- iGrabit, an artificial intelligence-based online grocery platform for small retailers, is now offering a subscription service it calls "Amazon Prime for independents," according to Winsight Grocery Business. The program allows participating supermarkets to give 5% or 10% discounts to shoppers who order groceries online for pickup at partner stores when they pay a monthly subscription fee.
- Trident Supermarkets of Miami Beach and Happy Foods of Chicago are reportedly considering launching the subscription program, and would charge $4.99 per month for a 5% discount or $9.99 per month for a 10% discount.
- iGrabit founder and CEO Prem Balwani believes the new subscription will help independent grocers to bolster customer loyalty and better compete with major e-commerce players such as Amazon and Walmart.
As Amazon continues to gain traction in the grocery space, supermarkets of all sizes are racing to implement technology that can match, or at least emulate, the e-tailer's e-commerce capabilities.
Online food shopping is expected to become a $100 billion business by 2022, according to Nielsen and the Food Marketing Institute, and 70% of shoppers are expected to buy their groceries online at least occasionally by that time. This shift in consumer expectations is putting pressure on traditional supermarket giants like Kroger and big-box stores like Walmart, which have doubled down on technology that can deliver competitive omnichannel experiences. But is an even bigger challenge for the retail underdogs: independent grocers.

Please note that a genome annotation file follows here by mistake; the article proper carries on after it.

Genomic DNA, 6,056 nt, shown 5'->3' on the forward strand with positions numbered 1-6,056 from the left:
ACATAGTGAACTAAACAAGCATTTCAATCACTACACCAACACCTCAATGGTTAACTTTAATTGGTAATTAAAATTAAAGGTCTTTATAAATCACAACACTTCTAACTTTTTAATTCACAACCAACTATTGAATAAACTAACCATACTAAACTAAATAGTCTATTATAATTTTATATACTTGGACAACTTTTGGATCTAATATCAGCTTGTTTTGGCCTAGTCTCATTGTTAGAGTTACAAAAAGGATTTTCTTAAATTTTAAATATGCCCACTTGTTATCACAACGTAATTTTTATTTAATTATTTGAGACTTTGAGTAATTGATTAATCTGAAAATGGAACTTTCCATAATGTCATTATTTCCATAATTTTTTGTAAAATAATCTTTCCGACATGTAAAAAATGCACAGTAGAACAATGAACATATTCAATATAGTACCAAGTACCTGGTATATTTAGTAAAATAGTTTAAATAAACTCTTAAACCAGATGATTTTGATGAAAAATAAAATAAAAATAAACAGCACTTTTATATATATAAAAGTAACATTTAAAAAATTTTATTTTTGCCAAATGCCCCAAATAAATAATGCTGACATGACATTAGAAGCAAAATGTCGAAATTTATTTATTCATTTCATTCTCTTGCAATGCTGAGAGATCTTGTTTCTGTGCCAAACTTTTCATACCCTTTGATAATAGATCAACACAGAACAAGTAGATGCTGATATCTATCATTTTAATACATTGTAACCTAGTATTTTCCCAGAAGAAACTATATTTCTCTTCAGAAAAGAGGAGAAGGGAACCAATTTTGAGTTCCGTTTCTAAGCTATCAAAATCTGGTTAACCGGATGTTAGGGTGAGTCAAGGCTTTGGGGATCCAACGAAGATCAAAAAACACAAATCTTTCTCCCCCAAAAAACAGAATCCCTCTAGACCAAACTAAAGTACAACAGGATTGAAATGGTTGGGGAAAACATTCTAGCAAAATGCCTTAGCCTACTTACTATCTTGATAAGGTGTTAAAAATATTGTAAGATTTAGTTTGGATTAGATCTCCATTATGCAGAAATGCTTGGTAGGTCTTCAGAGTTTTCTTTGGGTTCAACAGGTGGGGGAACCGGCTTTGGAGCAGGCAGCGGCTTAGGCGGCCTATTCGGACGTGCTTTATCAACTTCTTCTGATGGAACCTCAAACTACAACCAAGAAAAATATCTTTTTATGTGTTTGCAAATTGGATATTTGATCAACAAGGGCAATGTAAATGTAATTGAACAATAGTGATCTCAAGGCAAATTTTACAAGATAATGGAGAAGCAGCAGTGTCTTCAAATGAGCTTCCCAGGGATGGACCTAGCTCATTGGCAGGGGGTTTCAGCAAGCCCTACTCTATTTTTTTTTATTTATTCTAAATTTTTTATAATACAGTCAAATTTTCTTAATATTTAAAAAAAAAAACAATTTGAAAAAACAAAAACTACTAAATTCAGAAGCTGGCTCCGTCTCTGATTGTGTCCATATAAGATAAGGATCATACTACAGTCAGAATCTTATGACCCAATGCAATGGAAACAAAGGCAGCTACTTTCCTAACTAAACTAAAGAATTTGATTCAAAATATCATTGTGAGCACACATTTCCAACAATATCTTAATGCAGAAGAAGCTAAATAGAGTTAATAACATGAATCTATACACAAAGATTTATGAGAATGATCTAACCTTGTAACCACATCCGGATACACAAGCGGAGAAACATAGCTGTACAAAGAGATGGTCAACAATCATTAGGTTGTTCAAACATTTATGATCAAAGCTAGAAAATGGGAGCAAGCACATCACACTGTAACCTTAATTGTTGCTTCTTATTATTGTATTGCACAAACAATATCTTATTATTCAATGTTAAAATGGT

Few of these small chains boast the click-and-collect programs or delivery services that their mainstream rivals offer, and growing consumer demand for convenient, customizable shopping experiences could make these inefficiencies a major Achilles heel. But vendors like iGrabit, Rosie and GroceryKey have stepped in to offer services like web development, click and collect and even meal kits in order to keep pace with larger players.
Sixty-four percent of local grocery store shoppers are very or extremely satisfied with their supermarket, according to the National Grocers Association, and 80% of these shoppers prefer their independent store to online competitors. This kind of loyalty is hard fought in the increasingly volatile grocery industry, and likely stems from the convergence of independent values with consumer demand for authentic experiences, local products and personalization. While large chains are turning to data analytics to deliver the product mixes, prepared foods and other amenities their customers demand, local stores have been able to keep their finger on the pulse of their communities thanks to their small size.
Still, it's unclear what level of digital prowess customers expect their local supermarket to have. As more businesses partner with platforms like iGrabit and Rosie, it will be interesting to see if shoppers are willing to pay a subscription fee to order their local store's products online, rather than shop multiple retailers to meet their needs. It's possible that because these stores' assortments are so tailored to their communities, online shopping capabilities could make them a truly one-stop-shop for their customers.
Independents shouldn't lose sight of their strengths as they make digital transitions, however. Small stores will never be able to match the digital offerings that Amazon and the large chains can provide, but when coupled with quality customer service and niche product selections, even small steps like investing in website upgrades, smart phone apps and offering the same products online and in-store could help independents grow.